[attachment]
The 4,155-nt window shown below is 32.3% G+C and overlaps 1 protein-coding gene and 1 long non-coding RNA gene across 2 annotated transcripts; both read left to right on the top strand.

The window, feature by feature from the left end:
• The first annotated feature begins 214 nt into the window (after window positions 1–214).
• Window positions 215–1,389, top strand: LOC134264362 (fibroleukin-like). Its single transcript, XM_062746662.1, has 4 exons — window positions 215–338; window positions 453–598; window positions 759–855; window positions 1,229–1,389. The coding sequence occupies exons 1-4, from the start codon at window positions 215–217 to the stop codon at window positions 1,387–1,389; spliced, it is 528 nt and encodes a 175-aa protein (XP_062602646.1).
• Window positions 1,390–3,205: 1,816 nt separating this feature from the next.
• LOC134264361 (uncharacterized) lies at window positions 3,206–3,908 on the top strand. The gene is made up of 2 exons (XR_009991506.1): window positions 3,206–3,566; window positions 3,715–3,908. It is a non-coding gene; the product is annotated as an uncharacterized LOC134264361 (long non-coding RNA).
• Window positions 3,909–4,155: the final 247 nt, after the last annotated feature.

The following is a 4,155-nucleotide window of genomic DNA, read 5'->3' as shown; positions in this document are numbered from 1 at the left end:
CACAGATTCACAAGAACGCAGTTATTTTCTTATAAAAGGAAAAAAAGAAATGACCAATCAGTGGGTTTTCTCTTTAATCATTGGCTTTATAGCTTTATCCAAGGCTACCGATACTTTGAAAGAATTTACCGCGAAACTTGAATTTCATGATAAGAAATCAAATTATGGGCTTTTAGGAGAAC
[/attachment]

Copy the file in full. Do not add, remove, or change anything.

The 4,155-nt window shown below is 32.3% G+C and overlaps 1 protein-coding gene and 1 long non-coding RNA gene across 2 annotated transcripts; both read left to right on the top strand.

The window, feature by feature from the left end:
• The first annotated feature begins 214 nt into the window (after window positions 1–214).
• Window positions 215–1,389, top strand: LOC134264362 (fibroleukin-like). Its single transcript, XM_062746662.1, has 4 exons — window positions 215–338; window positions 453–598; window positions 759–855; window positions 1,229–1,389. The coding sequence occupies exons 1-4, from the start codon at window positions 215–217 to the stop codon at window positions 1,387–1,389; spliced, it is 528 nt and encodes a 175-aa protein (XP_062602646.1).
• Window positions 1,390–3,205: 1,816 nt separating this feature from the next.
• LOC134264361 (uncharacterized) lies at window positions 3,206–3,908 on the top strand. The gene is made up of 2 exons (XR_009991506.1): window positions 3,206–3,566; window positions 3,715–3,908. It is a non-coding gene; the product is annotated as an uncharacterized LOC134264361 (long non-coding RNA).
• Window positions 3,909–4,155: the final 247 nt, after the last annotated feature.

The following is a 4,155-nucleotide window of genomic DNA, read 5'->3' as shown; positions in this document are numbered from 1 at the left end:
CACAGATTCACAAGAACGCAGTTATTTTCTTATAAAAGGAAAAAAAGAAATGACCAATCAGTGGGTTTTCTCTTTAATCATTGGCTTTATAGCTTTATCCAAGGCTACCGATACTTTGAAAGAATTTACCGCGAAACTTGAATTTCATGATAAGAAATCAAATTATGGGCTTTTAGGAGAAC